Anomaly Detection for an E-commerce Pricing System Machine Learning

Online retailers execute a very large number of price updates when compared to brick-and-mortar stores. Even a few mis-priced items can have a significant business impact and result in a loss of customer trust. Early detection of anomalies in an automated real-time fashion is an important part of such a pricing system. In this paper, we describe unsupervised and supervised anomaly detection approaches we developed and deployed for a large-scale online pricing system at Walmart. Our system detects anomalies both in batch and real-time streaming settings, and the items flagged are reviewed and actioned based on priority and business impact. We found that having the right architecture design was critical to facilitate model performance at scale, and business impact and speed were important factors influencing model selection, parameter choice, and prioritization in a production environment for a large-scale system. We conducted analyses on the performance of various approaches on a test set using real-world retail data and fully deployed our approach into production. We found that our approach was able to detect the most important anomalies with high precision.

Context-Based Dynamic Pricing with Online Clustering Machine Learning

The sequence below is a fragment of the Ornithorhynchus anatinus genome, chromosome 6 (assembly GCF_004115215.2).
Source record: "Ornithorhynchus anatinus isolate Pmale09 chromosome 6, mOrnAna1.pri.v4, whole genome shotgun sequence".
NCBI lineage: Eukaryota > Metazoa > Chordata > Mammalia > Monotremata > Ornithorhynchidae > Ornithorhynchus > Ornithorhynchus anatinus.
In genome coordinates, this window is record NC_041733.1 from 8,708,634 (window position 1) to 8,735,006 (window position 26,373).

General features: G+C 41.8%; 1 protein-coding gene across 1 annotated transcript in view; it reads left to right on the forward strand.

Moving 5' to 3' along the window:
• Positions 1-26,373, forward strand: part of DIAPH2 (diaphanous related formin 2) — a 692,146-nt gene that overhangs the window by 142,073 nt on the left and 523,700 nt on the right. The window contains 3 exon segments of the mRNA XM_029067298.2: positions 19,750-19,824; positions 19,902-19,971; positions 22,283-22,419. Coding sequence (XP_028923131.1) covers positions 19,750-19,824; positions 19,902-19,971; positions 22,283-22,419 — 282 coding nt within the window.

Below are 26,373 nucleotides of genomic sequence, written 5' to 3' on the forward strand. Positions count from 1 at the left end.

We consider a context-based dynamic pricing problem of online products which have low sales. Sales data from Alibaba, a major global online retailer, illustrate the prevalence of low-sale products. For these products, existing single-product dynamic pricing algorithms do not work well due to insufficient data samples. To address this challenge, we propose pricing policies that concurrently perform clustering over products and set individual pricing decisions on the fly. By clustering data and identifying products that have similar demand patterns, we utilize sales data from products within the same cluster to improve demand estimation and allow for better pricing decisions. We evaluate the algorithms using the regret, and the result shows that when product demand functions come from multiple clusters, our algorithms significantly outperform traditional single-product pricing policies. Numerical experiments using a real dataset from Alibaba demonstrate that the proposed policies, compared with several benchmark policies, increase the revenue. The results show that online clustering is an effective approach to tackling dynamic pricing problems associated with low-sale products. Our algorithms were further implemented in a field study at Alibaba with 40 products for 30 consecutive days, and compared to the products which use business-as-usual pricing policy of Alibaba. The results from the field experiment show that the overall revenue increased by 10.14%.